If something is electrically charged, it's.. ?

Just trying to learn some basic physics, but am struggling to navigate my way around wikipedia’s circular use of terms.

Let’s say we have an iron rod. Each atom within the rod has 26 electrons. Is the following correct?:

*A positively charged iron rod has an “excess” of electrons. It has 26 electrons per atom, plus some electrons that are “free flowing” around the rod, not belonging to any particular atom.

A negatively charged iron rod has a “deficiency” of electrons, with some atoms having to “share” electrons to make up for the deficiency.*

Is the above correct?

Please keep any responses to completely layman’s terms.

Thank you.

no. in fact, completely opposite.

a rod is made up of atoms. each atom, depending on the element, has a set number of protons in the nucleus. protons are positive. around the atom are electrons. electrons are negative. electrons flow and protons don’t. so, when electrons flow off the rod, there is more positive charge than negative charge, rendering the rod “positive”. when electrons flow onto the rod, there are more electrons than protons - making it “negative”. that’s about as lay as it gets.

It can be confusing, because the flow of electricity (positive charge) is the opposite of the flow of electrons (which are the only things actually moving).

However, it’s too late to do anything about that.

Thank you for the response.

So something is positively charged if there is an imbalance between the number of protons and electrons, in favour of the protons?

If yes, do atoms on a positively charged “thing” have to “share” electrons to make up for the deficiency?

Try to realize, by the definition we currently use*, all electrons in a metal exist as a “sea” of electrons – all atoms are sharing all electrons, whether they’re balanced or not.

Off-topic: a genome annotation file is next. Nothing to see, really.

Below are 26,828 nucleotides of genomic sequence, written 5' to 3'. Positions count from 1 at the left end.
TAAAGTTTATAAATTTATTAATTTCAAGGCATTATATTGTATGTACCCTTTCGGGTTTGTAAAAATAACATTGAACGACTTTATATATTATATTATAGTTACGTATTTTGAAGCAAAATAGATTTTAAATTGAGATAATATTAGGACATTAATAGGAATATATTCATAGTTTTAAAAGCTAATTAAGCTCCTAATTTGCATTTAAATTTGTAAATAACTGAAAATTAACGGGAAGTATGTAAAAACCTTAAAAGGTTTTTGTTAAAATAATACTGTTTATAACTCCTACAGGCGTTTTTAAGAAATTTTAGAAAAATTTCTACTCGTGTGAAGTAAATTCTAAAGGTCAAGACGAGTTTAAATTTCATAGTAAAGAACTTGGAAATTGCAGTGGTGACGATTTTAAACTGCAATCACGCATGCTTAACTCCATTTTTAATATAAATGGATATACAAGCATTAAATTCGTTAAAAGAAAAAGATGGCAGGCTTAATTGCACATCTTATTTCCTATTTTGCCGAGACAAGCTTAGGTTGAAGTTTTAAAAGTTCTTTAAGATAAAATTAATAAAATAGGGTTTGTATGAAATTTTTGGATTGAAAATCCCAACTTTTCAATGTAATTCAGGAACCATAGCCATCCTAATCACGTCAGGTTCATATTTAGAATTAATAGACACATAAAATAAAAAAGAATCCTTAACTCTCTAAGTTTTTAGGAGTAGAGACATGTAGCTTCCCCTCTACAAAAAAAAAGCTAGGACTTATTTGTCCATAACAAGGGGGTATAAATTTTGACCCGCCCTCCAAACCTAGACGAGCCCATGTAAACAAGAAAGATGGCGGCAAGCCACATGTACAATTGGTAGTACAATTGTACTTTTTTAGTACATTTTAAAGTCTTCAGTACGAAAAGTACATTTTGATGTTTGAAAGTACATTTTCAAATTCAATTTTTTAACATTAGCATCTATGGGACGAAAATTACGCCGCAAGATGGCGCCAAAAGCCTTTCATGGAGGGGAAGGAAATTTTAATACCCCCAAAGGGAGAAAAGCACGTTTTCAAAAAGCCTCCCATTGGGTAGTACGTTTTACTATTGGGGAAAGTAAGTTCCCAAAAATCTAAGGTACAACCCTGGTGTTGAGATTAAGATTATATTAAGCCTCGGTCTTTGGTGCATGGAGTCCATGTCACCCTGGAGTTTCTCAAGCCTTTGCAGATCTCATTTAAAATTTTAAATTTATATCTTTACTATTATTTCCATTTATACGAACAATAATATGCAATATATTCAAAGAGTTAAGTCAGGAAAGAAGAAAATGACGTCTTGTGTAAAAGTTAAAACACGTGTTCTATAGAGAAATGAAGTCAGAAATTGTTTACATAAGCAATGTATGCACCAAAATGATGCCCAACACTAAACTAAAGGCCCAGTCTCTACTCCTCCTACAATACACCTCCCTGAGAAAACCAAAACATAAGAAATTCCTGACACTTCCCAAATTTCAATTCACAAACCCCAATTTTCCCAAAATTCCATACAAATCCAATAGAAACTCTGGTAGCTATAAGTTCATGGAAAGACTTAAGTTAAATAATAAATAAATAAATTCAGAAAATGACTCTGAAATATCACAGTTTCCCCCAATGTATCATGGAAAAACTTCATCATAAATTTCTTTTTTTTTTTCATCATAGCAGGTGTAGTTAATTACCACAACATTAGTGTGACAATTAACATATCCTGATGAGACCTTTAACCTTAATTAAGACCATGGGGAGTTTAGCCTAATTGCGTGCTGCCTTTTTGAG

*Note: this is a model we use to understand these sort of concepts, I do not have a citation to first hand observation of atoms, protons, or electrons.

They often will, but they don’t have to. They often simply exist in an ionic form.

Certainly not all the electrons in the metal are free flowing. The electrons in the conduction band are free flowing. The non-valence electrons are not free flowing. At what point in the electronic configuration the electrons become free flowing, I don’t know. Possibly all valence electrons are free flowing.


Something is charged if there is an imbalance between the number of protons and electrons. If it’s an atom or molecule, it’s called an ion.

If there are more protons than electrons, the item is positively charged. If it’s an atom or molecule, it’s a cation.

If there are less protons than electrons, the item is negatively charged. If it’s an atom or molecule, it’s an anion. If you’re familiar with word roots this is mnemotechnic, as “an” means “negative.”

What electrons would they share? There’s no extras! Depending on the specific “thing,” the charge may be spread out among several atoms (from “two” in a specific arrangement in organic chemistry, to “every atom in the chunk” in a chunk of metal); this applies whether the charge is positive (missing electrons/extra protons) or negative (extra electrons/missing protons).